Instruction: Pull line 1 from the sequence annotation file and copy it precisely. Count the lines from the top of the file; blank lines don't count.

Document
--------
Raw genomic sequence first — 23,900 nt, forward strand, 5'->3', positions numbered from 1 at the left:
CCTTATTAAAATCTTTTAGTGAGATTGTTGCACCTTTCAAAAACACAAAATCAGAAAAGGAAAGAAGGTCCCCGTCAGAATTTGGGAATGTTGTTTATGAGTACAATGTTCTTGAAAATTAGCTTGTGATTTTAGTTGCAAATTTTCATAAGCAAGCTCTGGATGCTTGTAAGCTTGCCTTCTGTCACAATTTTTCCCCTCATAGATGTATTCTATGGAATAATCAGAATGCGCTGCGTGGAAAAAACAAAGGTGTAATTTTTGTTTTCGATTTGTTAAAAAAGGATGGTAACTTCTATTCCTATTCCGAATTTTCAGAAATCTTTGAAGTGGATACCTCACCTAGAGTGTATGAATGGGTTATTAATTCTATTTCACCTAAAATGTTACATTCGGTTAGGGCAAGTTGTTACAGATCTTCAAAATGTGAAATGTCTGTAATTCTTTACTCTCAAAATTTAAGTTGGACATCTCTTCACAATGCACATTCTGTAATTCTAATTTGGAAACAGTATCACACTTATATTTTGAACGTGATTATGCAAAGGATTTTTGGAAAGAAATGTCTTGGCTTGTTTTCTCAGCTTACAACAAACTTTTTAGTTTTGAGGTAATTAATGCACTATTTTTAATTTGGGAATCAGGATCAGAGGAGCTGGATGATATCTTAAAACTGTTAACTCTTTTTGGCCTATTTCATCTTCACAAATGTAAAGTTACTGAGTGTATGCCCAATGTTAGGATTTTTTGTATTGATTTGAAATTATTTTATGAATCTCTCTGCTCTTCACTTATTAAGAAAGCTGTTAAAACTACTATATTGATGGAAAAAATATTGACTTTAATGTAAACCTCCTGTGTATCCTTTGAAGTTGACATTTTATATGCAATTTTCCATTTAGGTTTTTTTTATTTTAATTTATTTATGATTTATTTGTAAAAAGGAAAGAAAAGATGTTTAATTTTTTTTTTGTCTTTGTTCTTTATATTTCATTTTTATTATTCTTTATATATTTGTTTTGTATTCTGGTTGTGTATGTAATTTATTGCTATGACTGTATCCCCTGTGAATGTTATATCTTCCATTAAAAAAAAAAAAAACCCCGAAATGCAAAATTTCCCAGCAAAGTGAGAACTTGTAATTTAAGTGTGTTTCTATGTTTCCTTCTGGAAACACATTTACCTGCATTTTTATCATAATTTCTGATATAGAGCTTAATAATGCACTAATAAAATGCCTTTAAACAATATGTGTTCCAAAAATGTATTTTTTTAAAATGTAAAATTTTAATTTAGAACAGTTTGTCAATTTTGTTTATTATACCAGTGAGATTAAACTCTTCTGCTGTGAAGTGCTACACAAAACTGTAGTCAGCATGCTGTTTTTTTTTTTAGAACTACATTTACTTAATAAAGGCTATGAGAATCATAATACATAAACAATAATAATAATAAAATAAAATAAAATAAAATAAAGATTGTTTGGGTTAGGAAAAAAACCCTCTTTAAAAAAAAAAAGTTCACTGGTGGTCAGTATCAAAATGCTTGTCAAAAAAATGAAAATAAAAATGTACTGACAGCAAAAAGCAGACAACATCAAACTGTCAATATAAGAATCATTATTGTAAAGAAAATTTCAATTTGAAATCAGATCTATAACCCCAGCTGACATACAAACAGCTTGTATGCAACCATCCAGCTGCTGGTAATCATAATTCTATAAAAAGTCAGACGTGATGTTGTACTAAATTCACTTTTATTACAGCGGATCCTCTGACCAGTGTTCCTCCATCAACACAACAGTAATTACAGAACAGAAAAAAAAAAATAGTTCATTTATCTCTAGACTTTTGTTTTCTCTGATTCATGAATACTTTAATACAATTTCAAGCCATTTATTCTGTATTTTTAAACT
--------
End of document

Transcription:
Raw genomic sequence first — 23,900 nt, forward strand, 5'->3', positions numbered from 1 at the left: